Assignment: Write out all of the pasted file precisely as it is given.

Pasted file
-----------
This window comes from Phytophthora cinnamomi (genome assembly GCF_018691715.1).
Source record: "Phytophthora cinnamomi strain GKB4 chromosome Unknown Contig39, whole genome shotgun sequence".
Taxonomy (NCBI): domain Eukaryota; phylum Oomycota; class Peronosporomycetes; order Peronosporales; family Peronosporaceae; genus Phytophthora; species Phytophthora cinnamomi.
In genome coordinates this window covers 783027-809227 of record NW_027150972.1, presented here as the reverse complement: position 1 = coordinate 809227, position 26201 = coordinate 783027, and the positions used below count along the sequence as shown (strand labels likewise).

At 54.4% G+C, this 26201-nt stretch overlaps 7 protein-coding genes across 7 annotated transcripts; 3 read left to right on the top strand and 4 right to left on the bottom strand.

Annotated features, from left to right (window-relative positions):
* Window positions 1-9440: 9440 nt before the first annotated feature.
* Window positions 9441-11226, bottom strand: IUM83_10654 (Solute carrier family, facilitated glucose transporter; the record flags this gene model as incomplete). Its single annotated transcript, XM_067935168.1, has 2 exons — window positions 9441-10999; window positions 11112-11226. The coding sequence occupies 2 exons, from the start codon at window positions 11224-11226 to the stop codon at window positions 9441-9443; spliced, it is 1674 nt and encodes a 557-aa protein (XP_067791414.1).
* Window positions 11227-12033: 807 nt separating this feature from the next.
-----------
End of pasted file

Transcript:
This window comes from Phytophthora cinnamomi (genome assembly GCF_018691715.1).
Source record: "Phytophthora cinnamomi strain GKB4 chromosome Unknown Contig39, whole genome shotgun sequence".
Taxonomy (NCBI): domain Eukaryota; phylum Oomycota; class Peronosporomycetes; order Peronosporales; family Peronosporaceae; genus Phytophthora; species Phytophthora cinnamomi.
In genome coordinates this window covers 783027-809227 of record NW_027150972.1, presented here as the reverse complement: position 1 = coordinate 809227, position 26201 = coordinate 783027, and the positions used below count along the sequence as shown (strand labels likewise).

At 54.4% G+C, this 26201-nt stretch overlaps 7 protein-coding genes across 7 annotated transcripts; 3 read left to right on the top strand and 4 right to left on the bottom strand.

Annotated features, from left to right (window-relative positions):
* Window positions 1-9440: 9440 nt before the first annotated feature.
* Window positions 9441-11226, bottom strand: IUM83_10654 (Solute carrier family, facilitated glucose transporter; the record flags this gene model as incomplete). Its single annotated transcript, XM_067935168.1, has 2 exons — window positions 9441-10999; window positions 11112-11226. The coding sequence occupies 2 exons, from the start codon at window positions 11224-11226 to the stop codon at window positions 9441-9443; spliced, it is 1674 nt and encodes a 557-aa protein (XP_067791414.1).
* Window positions 11227-12033: 807 nt separating this feature from the next.